Fourth phase

Based on the FDMS, the fourth development phase resulted with the rubric (maturity matrix) for each domain with 5 maturity levels, 5 areas and 38 elements. We used mathematical (propositional) logic with logical operations and quantifiers to clearly connect statements and accurately describe maturity levels. However, since the pilot group of respondents found challenging to work with the rubrics directly, it was decided to convert the rubrics into questionnaire items. In order to map the questionnaire items into the rubrics, the use of mathematical logic proved to be valuable. In order to determine the overall maturity level of a school, Taxicab metric was used.

Fifth phase

In the fifth development phase, there were several consecutive iterations of improving the Framework and descriptor elements, the rubrics, as well as the questionnaire items (in the Instrument) with help of experts from CARNet, principals of several Croatian schools and the representatives of school founders. This resulted with the final version of the FDMS and with the Instrument that was further implemented in form of an online software. The Instrument was further validated on a sample of 151 schools in Croatia where evaluation of digital maturity was conducted.

Framework for Digitally Mature Schools

The Framework for Digitally Mature Schools (FDMS) defines the areas and levels of the digital maturity of schools. The methodology used in developing the FDMS was presented in Section 4. The schools can use the FDMS as a guide when planning and integrating the ICT in learning and teaching, as well as in their management processes. The policy creators and the decision-makers in the educational system can exploit the FDMS for the development of policies and initiatives aiming at successful integration of the ICT into the educational system. The FDMS consists of five areas and five levels of digital maturity of schools. Table 3 presents the areas and elements of the digital maturity of schools within the FDMS (e-Schools, Begicevic Redjep, 2016). Each area consists of a larger number of elements which have been described for each maturity level. In Table 4 Rubric for the element “Vision, strategic guidelines and objectives of ICT integration” is shown to illustrate the approach.

Table 3:  Areas and elements of the FDMS

Table 4:  Rubric for the element “Vision, strategic guidelines and objectives of ICT integration”

Table 4.

Below, there are brief descriptions of each maturity level. The descriptors indicate the characteristics of a typical school on a particular level of digital maturity. A specific school may differ in some aspects from a typical representative for a particular level. In the process of self-evaluation and external evaluation, each school receives the feedback based on their characteristics and regarding the assessed maturity level.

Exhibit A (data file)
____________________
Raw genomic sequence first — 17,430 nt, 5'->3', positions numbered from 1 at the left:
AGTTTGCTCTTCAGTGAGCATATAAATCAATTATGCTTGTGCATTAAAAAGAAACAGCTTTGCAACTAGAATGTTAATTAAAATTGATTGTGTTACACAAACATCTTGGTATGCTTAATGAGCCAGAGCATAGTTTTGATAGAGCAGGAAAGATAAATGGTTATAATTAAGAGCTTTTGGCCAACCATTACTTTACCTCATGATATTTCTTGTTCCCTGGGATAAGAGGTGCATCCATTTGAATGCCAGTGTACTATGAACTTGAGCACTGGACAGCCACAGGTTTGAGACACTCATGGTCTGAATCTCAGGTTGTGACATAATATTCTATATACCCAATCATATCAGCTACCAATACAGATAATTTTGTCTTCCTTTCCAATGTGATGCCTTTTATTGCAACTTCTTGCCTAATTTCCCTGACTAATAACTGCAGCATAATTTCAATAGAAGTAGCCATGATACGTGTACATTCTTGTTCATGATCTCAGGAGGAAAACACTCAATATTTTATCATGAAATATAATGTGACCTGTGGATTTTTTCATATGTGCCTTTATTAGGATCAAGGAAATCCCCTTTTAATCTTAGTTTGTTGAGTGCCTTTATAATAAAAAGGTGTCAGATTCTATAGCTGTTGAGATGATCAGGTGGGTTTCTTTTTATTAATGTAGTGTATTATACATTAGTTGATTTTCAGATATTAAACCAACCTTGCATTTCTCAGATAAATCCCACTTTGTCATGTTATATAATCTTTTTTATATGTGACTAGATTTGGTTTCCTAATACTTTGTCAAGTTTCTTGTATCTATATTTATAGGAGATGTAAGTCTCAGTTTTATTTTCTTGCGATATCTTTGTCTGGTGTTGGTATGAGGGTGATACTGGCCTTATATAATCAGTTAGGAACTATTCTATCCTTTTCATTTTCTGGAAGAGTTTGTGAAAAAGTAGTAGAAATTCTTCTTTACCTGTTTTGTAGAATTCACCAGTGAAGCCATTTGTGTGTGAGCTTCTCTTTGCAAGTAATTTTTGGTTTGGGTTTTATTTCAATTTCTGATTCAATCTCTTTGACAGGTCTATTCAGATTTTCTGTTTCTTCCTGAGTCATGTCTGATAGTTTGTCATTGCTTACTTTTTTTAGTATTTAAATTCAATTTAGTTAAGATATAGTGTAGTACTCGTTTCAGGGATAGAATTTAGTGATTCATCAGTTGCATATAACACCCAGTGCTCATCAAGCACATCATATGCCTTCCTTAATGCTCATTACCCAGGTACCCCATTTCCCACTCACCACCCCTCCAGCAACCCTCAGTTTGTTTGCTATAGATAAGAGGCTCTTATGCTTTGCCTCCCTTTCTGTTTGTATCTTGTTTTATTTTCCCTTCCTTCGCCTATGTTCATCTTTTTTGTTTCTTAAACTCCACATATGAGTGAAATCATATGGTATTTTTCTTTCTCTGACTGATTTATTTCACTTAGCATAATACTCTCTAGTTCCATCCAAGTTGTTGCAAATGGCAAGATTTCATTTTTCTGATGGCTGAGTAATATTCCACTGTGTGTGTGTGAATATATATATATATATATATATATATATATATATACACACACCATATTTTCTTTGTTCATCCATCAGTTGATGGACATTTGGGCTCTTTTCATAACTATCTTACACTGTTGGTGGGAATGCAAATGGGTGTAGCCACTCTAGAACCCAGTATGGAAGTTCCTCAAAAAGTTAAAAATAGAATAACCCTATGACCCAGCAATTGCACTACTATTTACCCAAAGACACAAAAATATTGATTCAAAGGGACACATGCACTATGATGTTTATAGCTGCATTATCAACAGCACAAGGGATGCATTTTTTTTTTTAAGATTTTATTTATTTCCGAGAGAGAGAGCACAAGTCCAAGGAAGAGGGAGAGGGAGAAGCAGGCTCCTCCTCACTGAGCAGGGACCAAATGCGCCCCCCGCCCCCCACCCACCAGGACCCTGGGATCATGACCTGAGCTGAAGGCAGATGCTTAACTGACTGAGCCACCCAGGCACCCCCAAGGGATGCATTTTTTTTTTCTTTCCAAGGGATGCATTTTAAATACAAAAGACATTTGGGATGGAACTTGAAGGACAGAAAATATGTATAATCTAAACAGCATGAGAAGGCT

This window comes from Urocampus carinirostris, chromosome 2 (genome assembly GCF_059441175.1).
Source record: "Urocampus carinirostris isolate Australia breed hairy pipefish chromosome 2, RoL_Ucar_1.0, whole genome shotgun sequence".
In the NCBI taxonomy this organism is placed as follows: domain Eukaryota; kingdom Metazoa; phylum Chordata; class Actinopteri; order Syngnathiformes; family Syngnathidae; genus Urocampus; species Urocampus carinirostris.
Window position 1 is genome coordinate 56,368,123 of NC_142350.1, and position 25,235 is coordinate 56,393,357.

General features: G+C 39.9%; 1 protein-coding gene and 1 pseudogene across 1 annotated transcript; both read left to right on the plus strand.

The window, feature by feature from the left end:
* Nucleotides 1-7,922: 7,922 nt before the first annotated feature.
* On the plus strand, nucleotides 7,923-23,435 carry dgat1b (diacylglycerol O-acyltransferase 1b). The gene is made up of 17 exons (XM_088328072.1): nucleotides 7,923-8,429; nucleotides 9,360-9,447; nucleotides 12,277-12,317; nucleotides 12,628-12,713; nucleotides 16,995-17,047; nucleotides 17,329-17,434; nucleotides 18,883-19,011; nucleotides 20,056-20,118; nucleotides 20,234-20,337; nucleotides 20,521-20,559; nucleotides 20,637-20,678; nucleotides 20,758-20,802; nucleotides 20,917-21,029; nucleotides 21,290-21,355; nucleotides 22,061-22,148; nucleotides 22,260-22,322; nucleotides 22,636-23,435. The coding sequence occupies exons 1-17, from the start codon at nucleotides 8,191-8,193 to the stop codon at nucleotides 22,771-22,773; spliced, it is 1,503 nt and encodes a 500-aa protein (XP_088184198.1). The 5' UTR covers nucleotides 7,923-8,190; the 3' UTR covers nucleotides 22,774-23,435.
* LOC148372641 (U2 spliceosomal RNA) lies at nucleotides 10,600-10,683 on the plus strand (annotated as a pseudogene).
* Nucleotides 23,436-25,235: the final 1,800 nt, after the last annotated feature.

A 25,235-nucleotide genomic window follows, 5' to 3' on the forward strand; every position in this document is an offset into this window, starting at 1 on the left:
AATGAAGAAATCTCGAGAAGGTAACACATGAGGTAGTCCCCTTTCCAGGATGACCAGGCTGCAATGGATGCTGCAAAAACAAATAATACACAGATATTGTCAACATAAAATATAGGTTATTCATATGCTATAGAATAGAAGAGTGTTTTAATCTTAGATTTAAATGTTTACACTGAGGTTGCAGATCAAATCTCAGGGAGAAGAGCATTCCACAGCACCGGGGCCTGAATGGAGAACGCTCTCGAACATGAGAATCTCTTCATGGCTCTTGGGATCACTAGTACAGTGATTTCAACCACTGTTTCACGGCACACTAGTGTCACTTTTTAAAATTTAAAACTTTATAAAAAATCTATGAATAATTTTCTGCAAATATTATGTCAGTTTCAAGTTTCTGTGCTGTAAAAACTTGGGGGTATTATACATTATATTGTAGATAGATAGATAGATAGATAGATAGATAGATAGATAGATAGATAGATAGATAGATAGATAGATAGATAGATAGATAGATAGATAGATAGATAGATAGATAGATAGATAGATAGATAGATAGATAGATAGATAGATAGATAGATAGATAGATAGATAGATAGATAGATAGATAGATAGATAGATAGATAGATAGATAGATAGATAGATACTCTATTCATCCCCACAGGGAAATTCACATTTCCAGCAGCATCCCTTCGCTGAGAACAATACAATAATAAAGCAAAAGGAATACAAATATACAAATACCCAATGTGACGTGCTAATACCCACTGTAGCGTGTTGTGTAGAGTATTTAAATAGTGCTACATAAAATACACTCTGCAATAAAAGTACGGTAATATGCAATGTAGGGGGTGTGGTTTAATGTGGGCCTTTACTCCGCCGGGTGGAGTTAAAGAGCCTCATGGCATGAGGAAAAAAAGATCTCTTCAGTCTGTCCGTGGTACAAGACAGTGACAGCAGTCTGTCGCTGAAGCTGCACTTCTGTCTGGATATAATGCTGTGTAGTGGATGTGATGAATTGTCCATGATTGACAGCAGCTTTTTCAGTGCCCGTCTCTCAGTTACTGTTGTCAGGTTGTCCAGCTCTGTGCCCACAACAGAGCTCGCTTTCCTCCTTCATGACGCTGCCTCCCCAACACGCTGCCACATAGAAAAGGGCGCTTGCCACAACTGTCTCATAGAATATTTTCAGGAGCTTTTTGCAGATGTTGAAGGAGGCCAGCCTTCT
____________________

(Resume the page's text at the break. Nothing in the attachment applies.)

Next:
Level 1: Basic

The school is not aware of the possibility of using ICT in learning and teaching nor in management processes. Therefore, the school does not take the ICT into consideration in planning its growth and development. The ICT is not used in learning and teaching. The educational staff (teachers) do not develop their digital competences. The online communication with school is generally not possible. The ICT infrastructure has not been provided yet and the computers are used only in few classrooms in the school.

Level 2: Initial

There is awareness of the possibility to use ICT in learning and teaching and in management processes, but it has not yet been implemented. A small number of teachers use ICT in learning and teaching. There is awareness of the need to enhance the digital competences of teachers and students. However, the system for the professional development of digital competences still does not exist. The school is still inactive in the online environment and access to their own ICT resources is limited. The ICT infrastructure is generally undeveloped and computers with Internet access are available only in few classrooms in the school.

Level 3: e-Enabled

The school is aware of the possibility to use ICT in all its activities, guides the development of its strategic documents and integration of ICT into these documents. The ICT is used for working with students with special educational needs. The teachers advance their digital competences, develop digital content and start introducing innovative teaching methods. The school participates in small ICT focused projects. The access to different ICT resources is provided in most classrooms. A special attention is given to equipment maintenance and to controlling software licensing. The school is active online, in terms of content presentation and communication.

Level 4: e-Confident

The school recognizes the advantages of ICT usage in its activities very clearly and integrates the ICT implementation into strategic documents, as well as in everyday activities. The teachers use ICT for advanced teaching and assessment methods, as well as develop their own content and protect it by copyright. There is also a shared repository of content which can be used by teachers and students. The continuous professional training of teachers for the purpose of acquiring digital competences is planned and performed. Students are encouraged to develop those competences. Access to different ICT resources is provided in most classrooms, whereas the procurement and maintenance of the ICT resources is planned. The school is active with respect to ICT projects. The school is also very active online in terms of content presentation and communication. Software licensing is controlled and the security aspects of ICT use are taken into consideration.